The Magic of an Ice Bath

All serious runners know that ice has special properties and is a critical part of one’s recovery regimen (e.g. “Sore muscle?  Ice it.”)  However, I only recently discovered the magic of an ice bath.

Last month, immediately after running the Albuquerque Marathon, I went back to my hotel room (the bridal suite at the Hotel Albuquerque at Old Town – we asked for the “best room”) and immersed myself in a 10 minute ice bath.  Amy, Raj, and Stef  (my traveling marathon fan club – at least for this race) were in the other room watching the US Open (tennis, not golf) and were subjected to an outburst of “holy fucking shit” and 60 seconds of maniacal laughter as I got used to the temperature.  The last 9 minutes were fine, although I was disoriented and bemused when I got out of the tub.  I felt great the next day, although I forced myself to take a week off from running (every time I thought about running, Amy said “Brad – rest” using her best golden retriever command voice.)

On Saturday, I was in Bells, Texas at my parents farm for the weekend.  If you know me and my love of land, you’ll be able to trace it back to my parents farm, which they bought when I was in college.  There’s nothing like 100 acres that is yours to wander around on.

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My dad got up at 6am, drove me 15 miles away from their house, and dropped me on the side of the road.  He drove back; I ran back.  I had a kick-ass run (a mile / minute faster than normal due to the lower altitude, plus I felt great.)  When I finished, I went upstairs, filled the bathtub with cold water, and dumped two huge bags of ice that my mom had bought at the gas station into the tub.  My outburst was even more colorful this time (“you’ve got to be fucking kidding me”) followed by peels of laughter as my body got used to the cold.  Again – I settled down – and this time hung out for 15 minutes in the tub reading 24: Trojan Horse.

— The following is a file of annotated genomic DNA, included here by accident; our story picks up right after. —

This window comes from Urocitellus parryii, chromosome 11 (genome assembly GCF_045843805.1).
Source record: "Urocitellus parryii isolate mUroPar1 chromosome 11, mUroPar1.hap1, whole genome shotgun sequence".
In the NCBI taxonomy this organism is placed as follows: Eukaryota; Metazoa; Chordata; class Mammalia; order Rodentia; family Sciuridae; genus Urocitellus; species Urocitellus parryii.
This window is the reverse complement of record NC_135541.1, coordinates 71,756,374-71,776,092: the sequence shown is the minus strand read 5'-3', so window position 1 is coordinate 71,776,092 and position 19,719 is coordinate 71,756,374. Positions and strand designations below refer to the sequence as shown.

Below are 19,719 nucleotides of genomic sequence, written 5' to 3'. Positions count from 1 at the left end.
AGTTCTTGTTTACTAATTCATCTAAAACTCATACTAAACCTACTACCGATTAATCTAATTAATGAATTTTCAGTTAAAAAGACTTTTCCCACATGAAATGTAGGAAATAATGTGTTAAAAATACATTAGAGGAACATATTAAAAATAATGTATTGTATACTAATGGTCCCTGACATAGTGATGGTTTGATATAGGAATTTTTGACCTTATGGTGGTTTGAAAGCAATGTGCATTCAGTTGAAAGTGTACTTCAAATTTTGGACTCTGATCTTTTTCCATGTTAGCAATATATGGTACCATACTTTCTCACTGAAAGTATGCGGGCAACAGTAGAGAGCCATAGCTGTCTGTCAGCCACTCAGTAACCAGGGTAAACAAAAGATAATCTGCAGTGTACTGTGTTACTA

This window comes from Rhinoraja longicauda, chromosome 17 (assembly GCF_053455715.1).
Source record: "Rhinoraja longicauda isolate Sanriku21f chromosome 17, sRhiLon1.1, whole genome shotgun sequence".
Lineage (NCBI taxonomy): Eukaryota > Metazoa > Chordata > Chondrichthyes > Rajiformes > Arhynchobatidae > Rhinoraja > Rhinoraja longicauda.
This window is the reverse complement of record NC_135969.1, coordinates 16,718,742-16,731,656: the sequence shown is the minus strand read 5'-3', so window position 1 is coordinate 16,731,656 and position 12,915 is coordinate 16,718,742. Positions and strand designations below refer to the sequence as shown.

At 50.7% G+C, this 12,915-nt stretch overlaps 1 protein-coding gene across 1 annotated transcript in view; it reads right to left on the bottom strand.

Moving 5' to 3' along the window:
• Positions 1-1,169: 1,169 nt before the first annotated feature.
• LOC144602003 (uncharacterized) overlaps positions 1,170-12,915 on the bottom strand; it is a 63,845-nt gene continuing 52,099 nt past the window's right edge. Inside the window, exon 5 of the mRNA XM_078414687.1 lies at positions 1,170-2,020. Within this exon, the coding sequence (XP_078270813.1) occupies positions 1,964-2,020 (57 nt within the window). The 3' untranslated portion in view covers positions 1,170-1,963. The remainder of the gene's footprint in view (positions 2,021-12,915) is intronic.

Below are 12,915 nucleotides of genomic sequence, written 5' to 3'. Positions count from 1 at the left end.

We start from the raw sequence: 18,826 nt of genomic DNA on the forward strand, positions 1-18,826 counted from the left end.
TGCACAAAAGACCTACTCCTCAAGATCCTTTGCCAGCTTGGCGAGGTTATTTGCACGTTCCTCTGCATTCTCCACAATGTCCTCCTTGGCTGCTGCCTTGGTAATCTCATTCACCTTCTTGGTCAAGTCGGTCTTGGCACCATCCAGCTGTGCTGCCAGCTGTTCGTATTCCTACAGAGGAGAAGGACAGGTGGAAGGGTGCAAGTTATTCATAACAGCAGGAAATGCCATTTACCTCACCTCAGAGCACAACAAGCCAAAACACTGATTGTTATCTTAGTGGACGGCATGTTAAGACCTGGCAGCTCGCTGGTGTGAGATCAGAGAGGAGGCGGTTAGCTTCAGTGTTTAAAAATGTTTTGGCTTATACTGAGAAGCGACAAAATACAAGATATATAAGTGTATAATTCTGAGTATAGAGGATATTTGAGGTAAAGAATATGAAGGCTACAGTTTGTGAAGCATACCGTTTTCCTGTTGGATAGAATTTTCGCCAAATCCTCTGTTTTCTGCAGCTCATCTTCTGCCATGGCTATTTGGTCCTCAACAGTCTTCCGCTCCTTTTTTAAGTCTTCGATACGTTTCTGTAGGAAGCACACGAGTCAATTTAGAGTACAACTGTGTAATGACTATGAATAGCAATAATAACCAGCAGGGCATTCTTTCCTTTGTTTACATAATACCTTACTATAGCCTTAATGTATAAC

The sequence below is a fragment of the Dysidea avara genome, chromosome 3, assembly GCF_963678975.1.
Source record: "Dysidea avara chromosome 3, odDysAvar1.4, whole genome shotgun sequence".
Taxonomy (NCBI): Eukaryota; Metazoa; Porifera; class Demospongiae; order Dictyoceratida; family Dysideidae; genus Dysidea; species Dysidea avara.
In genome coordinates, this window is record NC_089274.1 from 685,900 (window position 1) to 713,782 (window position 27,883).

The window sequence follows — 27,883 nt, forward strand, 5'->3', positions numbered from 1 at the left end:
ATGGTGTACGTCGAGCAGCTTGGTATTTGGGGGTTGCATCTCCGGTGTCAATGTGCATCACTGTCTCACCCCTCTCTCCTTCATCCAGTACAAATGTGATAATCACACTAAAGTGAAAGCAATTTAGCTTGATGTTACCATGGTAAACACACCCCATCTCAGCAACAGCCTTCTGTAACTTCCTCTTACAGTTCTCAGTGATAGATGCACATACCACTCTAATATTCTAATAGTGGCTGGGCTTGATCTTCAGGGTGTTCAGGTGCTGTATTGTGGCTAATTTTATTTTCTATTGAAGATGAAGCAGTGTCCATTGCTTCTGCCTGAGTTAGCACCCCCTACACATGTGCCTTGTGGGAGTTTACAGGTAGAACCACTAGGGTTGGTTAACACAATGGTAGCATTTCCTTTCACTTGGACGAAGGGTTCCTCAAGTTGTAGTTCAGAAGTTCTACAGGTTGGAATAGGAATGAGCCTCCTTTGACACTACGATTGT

Four hours later, I felt great and was ready to go for another run.  I managed to hold off until the following morning when I did a very comfortable hour run (at least for my legs), although I slept too late and ended up in 90+ degree heat.

I’m two for two with the ice bath, and am now a complete believer.

  • http://www.newsgator.com kevin

    when you get back in town and need an all natural “ice bath”, just head down to Boulder Creek after a workout (or South Boulder Creek in your end of town)… I’ve been doing that for years – works real good!

  • Kevin

    Hey, if you add the ice after you get in the bath (and after your body has adjusted to the cold water without ice) you’ll be able to skip the expletives next time…

  • PRoales

    Here at Purdue the intercollegiate athletics complex as a really nice built in cold water “hot tub” that is something like 50 degrees. Maybe you should look into having one installed if the ice baths keep working out for you…

  • http://www.mtspace.com/42607874 Jerry Lifsey

    I just did a 22 mile run this morning and tried the ice bath for the first time. I filled the tub with cold water, dumped in three 10-pound bags of ice and took a step. I was just standing in the tub, ice up over my calves, haven’t even tried getting down in it… the expletives were warranted!!! I just couldn’t get myself to sit down in it so I kneeled down, ice over half way up my thighs. I set my cell phone timer to 10:00 and waited. As soon as the timer hit 00:00, opened the drain, let the water run out and then… a hot shower never felt so good especially since it was 28 degrees when we started running. I think the second poster has the right idea, add the ice after you’ve gotten in the tub. I’m thinking that buying a plastic garbage can and 10 bags of ice for right after the marathon would be a good idea.

  • Derek

    Kevin…I'll try that tip next time.

    My reaction to my first ice bath was just a colorful…and effective. I had learned I MUST ice my knees after everything more than 7 miles or I am in pain the next day, but in training for the Detroit Marathon a couple years ago I started one of my long (22 miles) runs a little late and finished around noon with temps around 85 and decided to try the ice bath. I was schocked how good I felt the next day. I now force myself to endure one after every run of more then 15 miles. Anything less than that and a cold shower will do the job before I ice the knees.

  • J.P.

    Tuck your johnson before you sit down. The heat from your legs will hold until you get used to the temperature.

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    Ice bath? I can’t believe it!